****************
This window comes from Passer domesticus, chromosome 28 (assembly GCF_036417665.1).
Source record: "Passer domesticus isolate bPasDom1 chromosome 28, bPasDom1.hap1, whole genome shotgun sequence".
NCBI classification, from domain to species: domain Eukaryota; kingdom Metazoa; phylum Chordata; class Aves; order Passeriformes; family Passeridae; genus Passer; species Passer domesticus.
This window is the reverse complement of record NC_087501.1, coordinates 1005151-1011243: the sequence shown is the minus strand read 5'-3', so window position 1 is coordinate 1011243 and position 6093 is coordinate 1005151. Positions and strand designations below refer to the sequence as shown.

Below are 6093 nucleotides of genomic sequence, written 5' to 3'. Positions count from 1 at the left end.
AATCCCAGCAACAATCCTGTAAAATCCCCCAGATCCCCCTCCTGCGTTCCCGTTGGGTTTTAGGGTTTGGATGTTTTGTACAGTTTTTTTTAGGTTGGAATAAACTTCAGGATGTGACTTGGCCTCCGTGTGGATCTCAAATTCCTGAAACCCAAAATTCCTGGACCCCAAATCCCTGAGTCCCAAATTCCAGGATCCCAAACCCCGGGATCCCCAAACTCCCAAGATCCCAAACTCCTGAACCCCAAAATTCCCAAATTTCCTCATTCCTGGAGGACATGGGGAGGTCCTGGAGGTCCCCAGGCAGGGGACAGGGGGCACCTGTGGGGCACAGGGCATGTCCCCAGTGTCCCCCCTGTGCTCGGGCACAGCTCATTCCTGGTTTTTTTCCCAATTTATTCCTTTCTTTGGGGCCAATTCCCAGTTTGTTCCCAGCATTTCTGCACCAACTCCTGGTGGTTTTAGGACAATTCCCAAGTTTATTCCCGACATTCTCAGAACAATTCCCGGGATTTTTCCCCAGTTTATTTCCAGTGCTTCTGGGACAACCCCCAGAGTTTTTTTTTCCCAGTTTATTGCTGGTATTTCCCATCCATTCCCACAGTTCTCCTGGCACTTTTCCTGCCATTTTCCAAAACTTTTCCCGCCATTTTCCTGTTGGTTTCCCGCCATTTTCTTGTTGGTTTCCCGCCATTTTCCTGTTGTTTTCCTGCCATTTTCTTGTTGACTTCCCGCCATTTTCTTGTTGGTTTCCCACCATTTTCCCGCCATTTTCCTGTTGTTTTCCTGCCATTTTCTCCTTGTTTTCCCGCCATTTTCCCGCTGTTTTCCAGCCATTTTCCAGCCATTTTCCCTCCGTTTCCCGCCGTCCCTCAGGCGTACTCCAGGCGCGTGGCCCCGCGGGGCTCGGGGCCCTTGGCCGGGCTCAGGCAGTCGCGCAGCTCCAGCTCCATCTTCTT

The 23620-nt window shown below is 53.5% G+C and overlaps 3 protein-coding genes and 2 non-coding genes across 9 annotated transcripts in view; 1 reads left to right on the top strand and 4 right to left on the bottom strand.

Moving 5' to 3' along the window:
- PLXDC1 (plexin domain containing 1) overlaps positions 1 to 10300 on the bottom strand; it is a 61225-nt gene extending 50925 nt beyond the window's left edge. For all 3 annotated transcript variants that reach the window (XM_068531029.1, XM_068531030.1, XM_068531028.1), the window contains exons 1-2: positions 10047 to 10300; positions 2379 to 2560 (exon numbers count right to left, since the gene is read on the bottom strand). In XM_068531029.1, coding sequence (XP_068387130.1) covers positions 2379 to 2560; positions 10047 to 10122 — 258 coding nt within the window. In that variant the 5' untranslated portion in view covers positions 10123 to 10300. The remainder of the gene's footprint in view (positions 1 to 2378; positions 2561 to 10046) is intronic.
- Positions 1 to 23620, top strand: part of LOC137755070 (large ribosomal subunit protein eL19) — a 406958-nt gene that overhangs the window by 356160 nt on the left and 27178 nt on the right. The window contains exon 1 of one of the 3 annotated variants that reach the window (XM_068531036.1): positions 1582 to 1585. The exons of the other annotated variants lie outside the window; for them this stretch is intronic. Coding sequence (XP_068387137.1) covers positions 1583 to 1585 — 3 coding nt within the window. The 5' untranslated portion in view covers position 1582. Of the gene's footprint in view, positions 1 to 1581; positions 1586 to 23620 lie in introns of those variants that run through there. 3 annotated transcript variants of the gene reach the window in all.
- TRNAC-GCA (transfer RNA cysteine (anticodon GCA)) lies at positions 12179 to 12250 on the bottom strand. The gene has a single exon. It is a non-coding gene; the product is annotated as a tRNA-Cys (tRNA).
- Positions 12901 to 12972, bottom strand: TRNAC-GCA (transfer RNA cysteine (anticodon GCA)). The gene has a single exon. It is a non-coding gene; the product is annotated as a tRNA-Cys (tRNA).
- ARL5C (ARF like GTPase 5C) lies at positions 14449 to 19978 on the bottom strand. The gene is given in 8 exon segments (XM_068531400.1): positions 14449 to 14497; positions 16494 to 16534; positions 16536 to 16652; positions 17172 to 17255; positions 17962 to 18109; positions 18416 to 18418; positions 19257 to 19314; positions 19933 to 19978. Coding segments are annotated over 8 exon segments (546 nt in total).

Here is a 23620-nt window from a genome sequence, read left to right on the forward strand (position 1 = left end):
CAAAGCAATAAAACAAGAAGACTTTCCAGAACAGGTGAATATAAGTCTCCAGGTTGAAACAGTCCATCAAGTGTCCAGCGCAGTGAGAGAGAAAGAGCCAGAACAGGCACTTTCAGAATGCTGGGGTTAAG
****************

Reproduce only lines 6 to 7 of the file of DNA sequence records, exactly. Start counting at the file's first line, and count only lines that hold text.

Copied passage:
AATCCCAGCAACAATCCTGTAAAATCCCCCAGATCCCCCTCCTGCGTTCCCGTTGGGTTTTAGGGTTTGGATGTTTTGTACAGTTTTTTTTAGGTTGGAATAAACTTCAGGATGTGACTTGGCCTCCGTGTGGATCTCAAATTCCTGAAACCCAAAATTCCTGGACCCCAAATCCCTGAGTCCCAAATTCCAGGATCCCAAACCCCGGGATCCCCAAACTCCCAAGATCCCAAACTCCTGAACCCCAAAATTCCCAAATTTCCTCATTCCTGGAGGACATGGGGAGGTCCTGGAGGTCCCCAGGCAGGGGACAGGGGGCACCTGTGGGGCACAGGGCATGTCCCCAGTGTCCCCCCTGTGCTCGGGCACAGCTCATTCCTGGTTTTTTTCCCAATTTATTCCTTTCTTTGGGGCCAATTCCCAGTTTGTTCCCAGCATTTCTGCACCAACTCCTGGTGGTTTTAGGACAATTCCCAAGTTTATTCCCGACATTCTCAGAACAATTCCCGGGATTTTTCCCCAGTTTATTTCCAGTGCTTCTGGGACAACCCCCAGAGTTTTTTTTTCCCAGTTTATTGCTGGTATTTCCCATCCATTCCCACAGTTCTCCTGGCACTTTTCCTGCCATTTTCCAAAACTTTTCCCGCCATTTTCCTGTTGGTTTCCCGCCATTTTCTTGTTGGTTTCCCGCCATTTTCCTGTTGTTTTCCTGCCATTTTCTTGTTGACTTCCCGCCATTTTCTTGTTGGTTTCCCACCATTTTCCCGCCATTTTCCTGTTGTTTTCCTGCCATTTTCTCCTTGTTTTCCCGCCATTTTCCCGCTGTTTTCCAGCCATTTTCCAGCCATTTTCCCTCCGTTTCCCGCCGTCCCTCAGGCGTACTCCAGGCGCGTGGCCCCGCGGGGCTCGGGGCCCTTGGCCGGGCTCAGGCAGTCGCGCAGCTCCAGCTCCATCTTCTT

The 23620-nt window shown below is 53.5% G+C and overlaps 3 protein-coding genes and 2 non-coding genes across 9 annotated transcripts in view; 1 reads left to right on the top strand and 4 right to left on the bottom strand.